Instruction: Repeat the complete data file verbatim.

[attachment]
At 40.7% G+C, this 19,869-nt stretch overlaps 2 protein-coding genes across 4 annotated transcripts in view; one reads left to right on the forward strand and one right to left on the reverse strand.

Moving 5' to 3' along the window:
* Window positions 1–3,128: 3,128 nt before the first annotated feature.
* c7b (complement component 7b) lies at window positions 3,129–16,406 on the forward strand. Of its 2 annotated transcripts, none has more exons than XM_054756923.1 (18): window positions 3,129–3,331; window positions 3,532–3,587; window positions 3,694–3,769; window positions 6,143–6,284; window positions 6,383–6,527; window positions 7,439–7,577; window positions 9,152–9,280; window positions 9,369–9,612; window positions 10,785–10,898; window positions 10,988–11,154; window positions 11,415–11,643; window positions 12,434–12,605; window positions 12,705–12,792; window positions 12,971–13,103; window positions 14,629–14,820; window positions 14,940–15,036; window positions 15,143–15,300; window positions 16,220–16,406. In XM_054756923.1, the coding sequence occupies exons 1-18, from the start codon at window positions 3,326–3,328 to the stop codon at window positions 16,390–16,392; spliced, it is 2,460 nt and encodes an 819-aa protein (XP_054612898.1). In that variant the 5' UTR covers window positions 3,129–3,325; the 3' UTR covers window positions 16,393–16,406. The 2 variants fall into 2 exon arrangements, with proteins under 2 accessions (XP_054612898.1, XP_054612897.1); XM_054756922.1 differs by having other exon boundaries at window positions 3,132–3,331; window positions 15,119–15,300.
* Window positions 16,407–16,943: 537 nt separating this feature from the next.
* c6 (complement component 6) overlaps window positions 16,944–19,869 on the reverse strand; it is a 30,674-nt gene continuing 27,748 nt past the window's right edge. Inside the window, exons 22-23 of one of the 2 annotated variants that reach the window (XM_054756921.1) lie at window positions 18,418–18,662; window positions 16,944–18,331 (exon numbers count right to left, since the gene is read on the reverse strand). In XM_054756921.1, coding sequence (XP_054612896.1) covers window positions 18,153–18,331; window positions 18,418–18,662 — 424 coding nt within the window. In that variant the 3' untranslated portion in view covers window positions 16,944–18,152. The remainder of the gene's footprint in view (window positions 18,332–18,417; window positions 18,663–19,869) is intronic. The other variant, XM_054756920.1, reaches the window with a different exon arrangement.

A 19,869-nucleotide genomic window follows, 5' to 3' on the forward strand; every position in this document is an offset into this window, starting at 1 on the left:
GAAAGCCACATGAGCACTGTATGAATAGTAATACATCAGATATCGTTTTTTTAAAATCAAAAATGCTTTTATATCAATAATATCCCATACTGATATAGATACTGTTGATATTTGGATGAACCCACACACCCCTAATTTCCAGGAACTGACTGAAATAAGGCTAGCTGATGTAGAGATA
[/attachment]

At 40.7% G+C, this 19,869-nt stretch overlaps 2 protein-coding genes across 4 annotated transcripts in view; one reads left to right on the forward strand and one right to left on the reverse strand.

Moving 5' to 3' along the window:
* Window positions 1–3,128: 3,128 nt before the first annotated feature.
* c7b (complement component 7b) lies at window positions 3,129–16,406 on the forward strand. Of its 2 annotated transcripts, none has more exons than XM_054756923.1 (18): window positions 3,129–3,331; window positions 3,532–3,587; window positions 3,694–3,769; window positions 6,143–6,284; window positions 6,383–6,527; window positions 7,439–7,577; window positions 9,152–9,280; window positions 9,369–9,612; window positions 10,785–10,898; window positions 10,988–11,154; window positions 11,415–11,643; window positions 12,434–12,605; window positions 12,705–12,792; window positions 12,971–13,103; window positions 14,629–14,820; window positions 14,940–15,036; window positions 15,143–15,300; window positions 16,220–16,406. In XM_054756923.1, the coding sequence occupies exons 1-18, from the start codon at window positions 3,326–3,328 to the stop codon at window positions 16,390–16,392; spliced, it is 2,460 nt and encodes an 819-aa protein (XP_054612898.1). In that variant the 5' UTR covers window positions 3,129–3,325; the 3' UTR covers window positions 16,393–16,406. The 2 variants fall into 2 exon arrangements, with proteins under 2 accessions (XP_054612898.1, XP_054612897.1); XM_054756922.1 differs by having other exon boundaries at window positions 3,132–3,331; window positions 15,119–15,300.
* Window positions 16,407–16,943: 537 nt separating this feature from the next.
* c6 (complement component 6) overlaps window positions 16,944–19,869 on the reverse strand; it is a 30,674-nt gene continuing 27,748 nt past the window's right edge. Inside the window, exons 22-23 of one of the 2 annotated variants that reach the window (XM_054756921.1) lie at window positions 18,418–18,662; window positions 16,944–18,331 (exon numbers count right to left, since the gene is read on the reverse strand). In XM_054756921.1, coding sequence (XP_054612896.1) covers window positions 18,153–18,331; window positions 18,418–18,662 — 424 coding nt within the window. In that variant the 3' untranslated portion in view covers window positions 16,944–18,152. The remainder of the gene's footprint in view (window positions 18,332–18,417; window positions 18,663–19,869) is intronic. The other variant, XM_054756920.1, reaches the window with a different exon arrangement.

A 19,869-nucleotide genomic window follows, 5' to 3' on the forward strand; every position in this document is an offset into this window, starting at 1 on the left:
GAAAGCCACATGAGCACTGTATGAATAGTAATACATCAGATATCGTTTTTTTAAAATCAAAAATGCTTTTATATCAATAATATCCCATACTGATATAGATACTGTTGATATTTGGATGAACCCACACACCCCTAATTTCCAGGAACTGACTGAAATAAGGCTAGCTGATGTAGAGATA